ISSN: 1391 - 0531
Sunday, January 21, 2007
Vol. 41 - No 34

Dying art

Dear TPH,
I use my company email address and my friends usually email me there. Some of my friends write very long emails, which I don't have the time to read or reply because I am usually very busy at work. I don't have internet at home and my friends complain that I never write to them. They also complain when I forward emails. Please help me.

Dear G.S.,
First, tell me if I have got this figured out. You don't have time to write or reply to your friends letters, but you have time to write to me and the nerve to expect me to spend an entire afternoon to solve your problems. Then you don't have the heart to appreciate a long email from a friend, but you have time to complain about how long they are and the audacity to admit that you don't have time to even read them. Quite frankly, I am surprised you even have friends in the first place!

The worst part though G.S. is that you are part of the powerful majority. Judging by this response, you will have no doubt that I – on the other hand – belong to the minority of 'long and frequent letter writers' whose hearts are big enough to accommodate the scorns and scuffles of those friends who would hardly reply a poignant ten thousand word letter with a simple "yes" or "no", let alone bothering to type just two words even to say "thank you for remembering me." The majority always rules – so I will do well not to offend too many people anymore than I have to.

Friends don't write to you because they have nothing better to do and no one who writes a long email expects to win the Pulitzer Prize for it (that would surely be a bonus though). No G.S., friends write because they care and because they hold you in their thoughts. They probably write because they miss you, and not because they are emotionally attached to their key-boards.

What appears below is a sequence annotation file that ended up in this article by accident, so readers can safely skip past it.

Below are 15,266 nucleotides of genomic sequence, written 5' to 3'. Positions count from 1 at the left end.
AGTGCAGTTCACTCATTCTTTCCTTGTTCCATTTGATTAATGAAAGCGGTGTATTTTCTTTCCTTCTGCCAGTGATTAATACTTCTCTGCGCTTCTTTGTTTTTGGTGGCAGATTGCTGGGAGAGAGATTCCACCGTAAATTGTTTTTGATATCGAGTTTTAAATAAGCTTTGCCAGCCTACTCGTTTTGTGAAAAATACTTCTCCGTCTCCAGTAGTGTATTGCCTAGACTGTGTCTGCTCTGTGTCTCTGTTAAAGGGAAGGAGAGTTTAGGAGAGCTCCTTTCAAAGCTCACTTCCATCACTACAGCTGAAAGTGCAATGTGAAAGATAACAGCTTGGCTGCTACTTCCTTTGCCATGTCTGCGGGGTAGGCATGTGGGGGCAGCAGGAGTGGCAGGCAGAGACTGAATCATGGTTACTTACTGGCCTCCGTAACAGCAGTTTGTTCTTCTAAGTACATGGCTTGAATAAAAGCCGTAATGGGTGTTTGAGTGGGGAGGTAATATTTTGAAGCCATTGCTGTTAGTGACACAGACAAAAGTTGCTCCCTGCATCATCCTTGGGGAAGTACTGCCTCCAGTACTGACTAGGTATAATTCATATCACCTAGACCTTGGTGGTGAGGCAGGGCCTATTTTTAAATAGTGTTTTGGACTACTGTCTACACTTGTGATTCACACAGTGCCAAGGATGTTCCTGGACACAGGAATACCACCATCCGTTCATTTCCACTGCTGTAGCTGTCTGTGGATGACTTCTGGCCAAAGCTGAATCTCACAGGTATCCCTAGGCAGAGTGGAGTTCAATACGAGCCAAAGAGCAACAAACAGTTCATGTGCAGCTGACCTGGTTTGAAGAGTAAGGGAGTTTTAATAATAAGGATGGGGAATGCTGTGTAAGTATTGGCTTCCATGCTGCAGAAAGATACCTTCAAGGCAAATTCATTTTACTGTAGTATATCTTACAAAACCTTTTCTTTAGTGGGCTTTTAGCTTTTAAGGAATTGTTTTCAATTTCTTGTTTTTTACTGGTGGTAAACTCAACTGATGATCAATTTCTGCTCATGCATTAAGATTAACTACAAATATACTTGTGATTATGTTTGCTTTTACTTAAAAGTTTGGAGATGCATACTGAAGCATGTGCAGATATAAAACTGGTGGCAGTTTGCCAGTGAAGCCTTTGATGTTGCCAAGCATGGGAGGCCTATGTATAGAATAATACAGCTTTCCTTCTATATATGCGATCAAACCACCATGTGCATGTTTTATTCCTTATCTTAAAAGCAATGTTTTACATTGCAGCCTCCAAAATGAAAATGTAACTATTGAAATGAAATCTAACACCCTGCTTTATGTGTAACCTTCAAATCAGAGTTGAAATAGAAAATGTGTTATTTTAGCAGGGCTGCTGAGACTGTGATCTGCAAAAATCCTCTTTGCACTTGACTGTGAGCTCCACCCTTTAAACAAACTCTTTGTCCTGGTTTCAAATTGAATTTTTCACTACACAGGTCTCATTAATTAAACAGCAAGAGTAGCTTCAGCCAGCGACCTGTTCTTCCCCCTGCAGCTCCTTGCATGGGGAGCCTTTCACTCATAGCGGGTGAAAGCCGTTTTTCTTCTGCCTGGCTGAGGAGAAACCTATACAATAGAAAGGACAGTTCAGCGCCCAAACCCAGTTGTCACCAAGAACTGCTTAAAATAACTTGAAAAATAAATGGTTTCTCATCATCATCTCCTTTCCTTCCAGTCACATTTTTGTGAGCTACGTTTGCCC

As sad and dramatic as this may sound, 'letter writing' is a dying art in a world that has got all its priorities mixed up. We are now given company email accounts so that we may keep the customers happy and attended to. Of course it's wrong to pass judgement on this issue because it may well be argued that it's unethical to use a company email account and take up your working hours to write personal emails (see the smile on your bosses face?).

But, we often have no qualms about selling our time and efforts to a corporation, to try and retain customers who will leave you the very moment they find a better deal somewhere else. We have to please those who buy our time, effort and youthful years in order to earn a living. Yet we ration the time and words we expend on those who really care for us. There's more to "Life" than 'earning a living'. Trust me on this one; the worse thing that can happen even if you can 'buy happiness' is not to have someone to share it with! If you don't trust me, ask anyone who's got a 250 yard hole-in-one on the golf course and turned around and realised that nobody had actually seen it!

So take a moment to think about it. Your friends can never pay you to read or reply their letters like your company does. Most of them will not even complain that you don't reply, but would still write to you and be there for you when you need them. They would tolerate your forwards as long as they contain pictures of polar bears or dogs and complain only when you send them pictures of fairies and flowers with an irritating MIDI file playing in the background. But there cannot be a soul out there who is incapable of appreciating a few thoughtful words and who doesn't feel 'lifted' to know that they are thought of.
Keep in Touch… seriously! -TPH

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Copyright 2007 Wijeya Newspapers Ltd.Colombo. Sri Lanka.